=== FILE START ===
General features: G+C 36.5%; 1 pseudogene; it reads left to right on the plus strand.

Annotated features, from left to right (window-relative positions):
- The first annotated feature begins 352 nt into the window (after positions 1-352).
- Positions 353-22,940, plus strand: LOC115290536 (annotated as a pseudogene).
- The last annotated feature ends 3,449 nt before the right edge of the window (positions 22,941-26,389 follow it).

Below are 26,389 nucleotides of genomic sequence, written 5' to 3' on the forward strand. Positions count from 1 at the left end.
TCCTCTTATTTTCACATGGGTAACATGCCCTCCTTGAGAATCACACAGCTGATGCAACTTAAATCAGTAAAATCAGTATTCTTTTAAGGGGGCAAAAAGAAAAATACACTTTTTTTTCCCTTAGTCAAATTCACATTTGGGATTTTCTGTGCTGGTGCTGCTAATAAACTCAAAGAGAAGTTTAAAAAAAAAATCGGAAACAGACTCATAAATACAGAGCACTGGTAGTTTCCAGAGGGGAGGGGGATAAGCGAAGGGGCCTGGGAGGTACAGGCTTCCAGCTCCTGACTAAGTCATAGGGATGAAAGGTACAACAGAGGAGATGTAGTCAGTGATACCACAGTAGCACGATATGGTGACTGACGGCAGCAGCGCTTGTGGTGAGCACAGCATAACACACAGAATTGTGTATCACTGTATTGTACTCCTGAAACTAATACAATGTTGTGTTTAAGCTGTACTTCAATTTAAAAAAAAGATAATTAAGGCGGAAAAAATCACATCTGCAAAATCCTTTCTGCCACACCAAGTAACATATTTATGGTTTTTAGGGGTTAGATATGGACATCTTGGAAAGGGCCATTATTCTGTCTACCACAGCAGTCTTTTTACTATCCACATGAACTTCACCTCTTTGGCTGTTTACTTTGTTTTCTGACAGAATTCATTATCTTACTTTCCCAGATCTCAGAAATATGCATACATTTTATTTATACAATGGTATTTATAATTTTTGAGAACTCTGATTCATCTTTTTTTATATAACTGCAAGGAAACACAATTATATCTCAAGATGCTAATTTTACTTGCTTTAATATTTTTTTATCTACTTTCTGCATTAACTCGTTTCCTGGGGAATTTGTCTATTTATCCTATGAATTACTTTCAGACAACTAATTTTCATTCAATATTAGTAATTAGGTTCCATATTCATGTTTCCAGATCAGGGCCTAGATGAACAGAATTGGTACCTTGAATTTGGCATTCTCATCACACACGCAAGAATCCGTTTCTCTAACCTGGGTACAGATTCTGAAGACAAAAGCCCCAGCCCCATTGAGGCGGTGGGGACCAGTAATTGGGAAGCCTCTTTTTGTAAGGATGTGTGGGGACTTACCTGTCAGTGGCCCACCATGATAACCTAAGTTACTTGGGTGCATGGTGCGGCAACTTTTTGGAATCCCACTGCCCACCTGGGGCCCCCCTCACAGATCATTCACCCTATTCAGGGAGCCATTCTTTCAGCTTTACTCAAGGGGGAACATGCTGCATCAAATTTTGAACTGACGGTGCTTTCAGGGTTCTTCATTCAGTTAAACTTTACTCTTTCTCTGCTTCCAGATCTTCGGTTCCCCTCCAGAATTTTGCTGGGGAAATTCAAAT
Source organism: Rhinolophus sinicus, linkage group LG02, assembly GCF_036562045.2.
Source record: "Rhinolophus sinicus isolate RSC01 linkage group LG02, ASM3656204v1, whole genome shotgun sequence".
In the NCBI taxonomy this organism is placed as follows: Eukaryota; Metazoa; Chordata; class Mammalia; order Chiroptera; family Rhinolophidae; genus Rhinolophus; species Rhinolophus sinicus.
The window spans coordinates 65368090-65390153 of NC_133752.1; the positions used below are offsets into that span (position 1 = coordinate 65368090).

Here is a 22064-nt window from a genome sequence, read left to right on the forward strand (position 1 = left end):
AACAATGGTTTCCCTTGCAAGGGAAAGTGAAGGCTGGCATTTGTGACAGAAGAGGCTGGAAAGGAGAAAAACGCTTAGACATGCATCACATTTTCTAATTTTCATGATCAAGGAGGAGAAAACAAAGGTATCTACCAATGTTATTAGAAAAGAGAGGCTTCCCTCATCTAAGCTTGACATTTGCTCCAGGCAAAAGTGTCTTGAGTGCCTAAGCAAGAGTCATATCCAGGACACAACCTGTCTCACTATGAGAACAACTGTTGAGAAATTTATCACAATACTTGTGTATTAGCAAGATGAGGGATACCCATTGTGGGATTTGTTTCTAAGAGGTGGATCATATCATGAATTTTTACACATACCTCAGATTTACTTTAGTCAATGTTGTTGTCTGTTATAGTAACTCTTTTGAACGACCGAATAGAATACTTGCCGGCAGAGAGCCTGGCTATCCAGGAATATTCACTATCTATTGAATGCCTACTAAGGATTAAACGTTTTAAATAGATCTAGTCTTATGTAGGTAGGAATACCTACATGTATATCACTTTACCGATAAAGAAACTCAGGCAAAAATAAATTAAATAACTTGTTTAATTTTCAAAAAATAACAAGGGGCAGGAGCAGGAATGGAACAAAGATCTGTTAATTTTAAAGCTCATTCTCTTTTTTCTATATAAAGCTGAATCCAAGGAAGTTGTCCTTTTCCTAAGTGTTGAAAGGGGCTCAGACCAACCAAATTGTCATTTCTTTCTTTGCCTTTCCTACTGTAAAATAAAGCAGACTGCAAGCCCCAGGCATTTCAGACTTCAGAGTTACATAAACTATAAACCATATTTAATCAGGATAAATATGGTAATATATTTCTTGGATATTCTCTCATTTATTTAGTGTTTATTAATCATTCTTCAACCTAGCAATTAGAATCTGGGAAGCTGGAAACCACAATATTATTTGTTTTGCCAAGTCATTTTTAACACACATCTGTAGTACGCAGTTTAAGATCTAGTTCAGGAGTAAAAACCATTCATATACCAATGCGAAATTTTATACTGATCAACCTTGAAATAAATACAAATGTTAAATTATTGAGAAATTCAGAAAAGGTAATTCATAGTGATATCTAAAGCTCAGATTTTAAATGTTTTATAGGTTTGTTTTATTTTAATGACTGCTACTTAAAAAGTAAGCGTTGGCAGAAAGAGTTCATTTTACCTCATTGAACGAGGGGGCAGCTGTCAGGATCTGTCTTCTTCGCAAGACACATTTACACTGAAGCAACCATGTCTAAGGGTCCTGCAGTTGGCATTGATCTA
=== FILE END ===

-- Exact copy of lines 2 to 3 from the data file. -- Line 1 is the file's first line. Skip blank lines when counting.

Annotated features, from left to right (window-relative positions):
- The first annotated feature begins 352 nt into the window (after positions 1-352).